Review: Forced Entertainment Live Up To Their Name In The Notebook
Forced Entertainment's artistic director, Tim Etchells, has described the creative process of their devised shows as “sculpting the fog”. But there is inherent risk in teasing coherent performance from elusive material, and unfortunately, The Notebook falls into the category of failed experiment.
The play is based on a celebrated novel by Hungarian writer Ágota Kristóf; the Second World War forces a mother to send her twin sons to live with their grandmother, known locally as 'The Witch'. To deal with the horrors of conflict that soon unfold around them, the unnamed boys develop their own cold, moral logic, making sure they get what is “absolutely necessary” to them. Turning in on themselves, they blackmail and murder without hesitation to survive successive waves of German and Russian soldiers.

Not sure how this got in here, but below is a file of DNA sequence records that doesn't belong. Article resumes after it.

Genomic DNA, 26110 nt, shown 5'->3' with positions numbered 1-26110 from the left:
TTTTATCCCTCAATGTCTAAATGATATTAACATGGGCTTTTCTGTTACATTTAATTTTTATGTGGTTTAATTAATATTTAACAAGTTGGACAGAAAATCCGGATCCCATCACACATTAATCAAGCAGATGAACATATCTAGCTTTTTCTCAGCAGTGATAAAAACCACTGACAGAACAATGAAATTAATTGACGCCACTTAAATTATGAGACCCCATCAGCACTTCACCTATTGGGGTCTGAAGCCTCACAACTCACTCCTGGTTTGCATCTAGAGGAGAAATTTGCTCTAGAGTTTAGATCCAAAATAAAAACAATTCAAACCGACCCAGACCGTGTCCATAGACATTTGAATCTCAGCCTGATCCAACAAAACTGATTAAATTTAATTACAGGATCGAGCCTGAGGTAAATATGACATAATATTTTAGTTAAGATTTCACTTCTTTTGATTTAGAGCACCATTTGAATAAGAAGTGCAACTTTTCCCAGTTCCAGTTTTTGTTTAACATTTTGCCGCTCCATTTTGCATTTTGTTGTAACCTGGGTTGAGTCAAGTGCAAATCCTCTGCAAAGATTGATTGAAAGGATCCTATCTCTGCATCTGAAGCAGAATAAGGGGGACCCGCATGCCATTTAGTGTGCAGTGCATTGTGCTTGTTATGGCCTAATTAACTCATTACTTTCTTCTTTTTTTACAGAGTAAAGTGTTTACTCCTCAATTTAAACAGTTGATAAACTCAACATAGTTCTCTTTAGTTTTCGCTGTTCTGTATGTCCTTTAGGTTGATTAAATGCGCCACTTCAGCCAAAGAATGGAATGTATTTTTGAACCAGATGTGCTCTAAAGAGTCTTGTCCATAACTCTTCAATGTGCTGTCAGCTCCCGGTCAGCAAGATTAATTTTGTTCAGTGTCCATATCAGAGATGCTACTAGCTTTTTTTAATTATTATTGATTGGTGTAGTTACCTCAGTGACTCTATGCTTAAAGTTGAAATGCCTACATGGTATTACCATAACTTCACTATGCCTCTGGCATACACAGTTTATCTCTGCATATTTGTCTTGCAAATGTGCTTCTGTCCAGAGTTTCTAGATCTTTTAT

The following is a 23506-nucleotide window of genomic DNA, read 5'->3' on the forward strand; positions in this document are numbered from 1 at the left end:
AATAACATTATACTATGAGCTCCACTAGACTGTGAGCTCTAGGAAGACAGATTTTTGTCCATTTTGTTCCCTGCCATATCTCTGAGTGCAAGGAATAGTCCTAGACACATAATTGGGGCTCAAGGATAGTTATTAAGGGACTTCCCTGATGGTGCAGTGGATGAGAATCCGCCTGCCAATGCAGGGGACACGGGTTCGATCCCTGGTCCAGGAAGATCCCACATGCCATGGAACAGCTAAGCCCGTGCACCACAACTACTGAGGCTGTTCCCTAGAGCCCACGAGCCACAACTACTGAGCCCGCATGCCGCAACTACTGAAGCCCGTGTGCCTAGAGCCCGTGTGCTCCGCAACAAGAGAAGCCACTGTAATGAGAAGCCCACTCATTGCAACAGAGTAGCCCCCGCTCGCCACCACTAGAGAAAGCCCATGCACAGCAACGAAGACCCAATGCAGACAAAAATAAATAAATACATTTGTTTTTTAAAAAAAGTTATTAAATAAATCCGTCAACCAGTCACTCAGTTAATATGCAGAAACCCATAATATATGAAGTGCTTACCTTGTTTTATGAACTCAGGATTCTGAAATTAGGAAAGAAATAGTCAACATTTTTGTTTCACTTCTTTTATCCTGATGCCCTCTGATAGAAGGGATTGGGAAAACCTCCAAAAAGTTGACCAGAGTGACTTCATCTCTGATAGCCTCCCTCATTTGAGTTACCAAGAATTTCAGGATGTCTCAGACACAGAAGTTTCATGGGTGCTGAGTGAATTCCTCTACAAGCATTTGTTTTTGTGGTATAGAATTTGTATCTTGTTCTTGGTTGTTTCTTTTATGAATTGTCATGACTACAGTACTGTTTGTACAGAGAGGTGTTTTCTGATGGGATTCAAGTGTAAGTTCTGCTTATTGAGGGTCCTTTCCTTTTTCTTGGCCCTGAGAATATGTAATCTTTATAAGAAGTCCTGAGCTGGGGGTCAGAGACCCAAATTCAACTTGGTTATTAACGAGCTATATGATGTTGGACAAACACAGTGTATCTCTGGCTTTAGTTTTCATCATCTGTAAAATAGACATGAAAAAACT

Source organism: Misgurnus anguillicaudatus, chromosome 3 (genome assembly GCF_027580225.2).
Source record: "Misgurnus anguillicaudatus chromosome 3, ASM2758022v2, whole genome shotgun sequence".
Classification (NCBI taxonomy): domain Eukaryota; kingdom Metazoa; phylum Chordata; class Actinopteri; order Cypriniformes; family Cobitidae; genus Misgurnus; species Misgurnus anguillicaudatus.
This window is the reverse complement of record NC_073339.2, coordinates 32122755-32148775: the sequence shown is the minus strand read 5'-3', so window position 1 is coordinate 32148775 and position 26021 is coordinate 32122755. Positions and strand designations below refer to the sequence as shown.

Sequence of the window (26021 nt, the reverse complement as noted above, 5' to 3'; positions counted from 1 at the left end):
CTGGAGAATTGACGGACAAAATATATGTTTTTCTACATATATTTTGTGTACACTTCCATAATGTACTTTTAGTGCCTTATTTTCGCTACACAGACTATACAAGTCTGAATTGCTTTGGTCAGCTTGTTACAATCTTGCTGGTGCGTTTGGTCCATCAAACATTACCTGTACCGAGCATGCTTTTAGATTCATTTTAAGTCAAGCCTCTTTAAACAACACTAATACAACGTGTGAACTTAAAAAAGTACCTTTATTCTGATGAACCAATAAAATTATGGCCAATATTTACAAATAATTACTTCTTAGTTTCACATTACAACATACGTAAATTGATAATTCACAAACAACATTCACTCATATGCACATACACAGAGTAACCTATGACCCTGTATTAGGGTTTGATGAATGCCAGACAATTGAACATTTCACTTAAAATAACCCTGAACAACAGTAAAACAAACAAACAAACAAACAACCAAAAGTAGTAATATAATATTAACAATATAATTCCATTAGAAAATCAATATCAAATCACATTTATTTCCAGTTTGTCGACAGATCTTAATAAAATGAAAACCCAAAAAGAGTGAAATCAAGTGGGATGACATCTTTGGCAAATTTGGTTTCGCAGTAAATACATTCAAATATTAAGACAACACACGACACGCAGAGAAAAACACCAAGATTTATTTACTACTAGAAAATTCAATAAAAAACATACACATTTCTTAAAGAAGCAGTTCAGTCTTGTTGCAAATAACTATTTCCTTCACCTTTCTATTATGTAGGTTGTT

The production is simple: Robin Arthur and Richard Lowdon — dressed identically and equipped with two chairs and two notebooks — announce each chapter title and read the adapted novel, often in unison, sometimes in counterpoint. This is theatre on the edge of watchability, more a radio play than a performance, with physical elements stripped almost entirely away.
During the first hour the twins and their immoral yet logical world produce moments of humour and pathos — from the holes they drill to spy on their grandmother to their relationship with an abused girl called Harelip. But on the whole this production remains lost in the mists.
The Notebook by Forced Entertainment runs at the Battersea Arts Centre until 14 November. Tickets £15 (£12 concessions) Londonist saw the production on a complementary ticket.
Last Updated 05 November 2015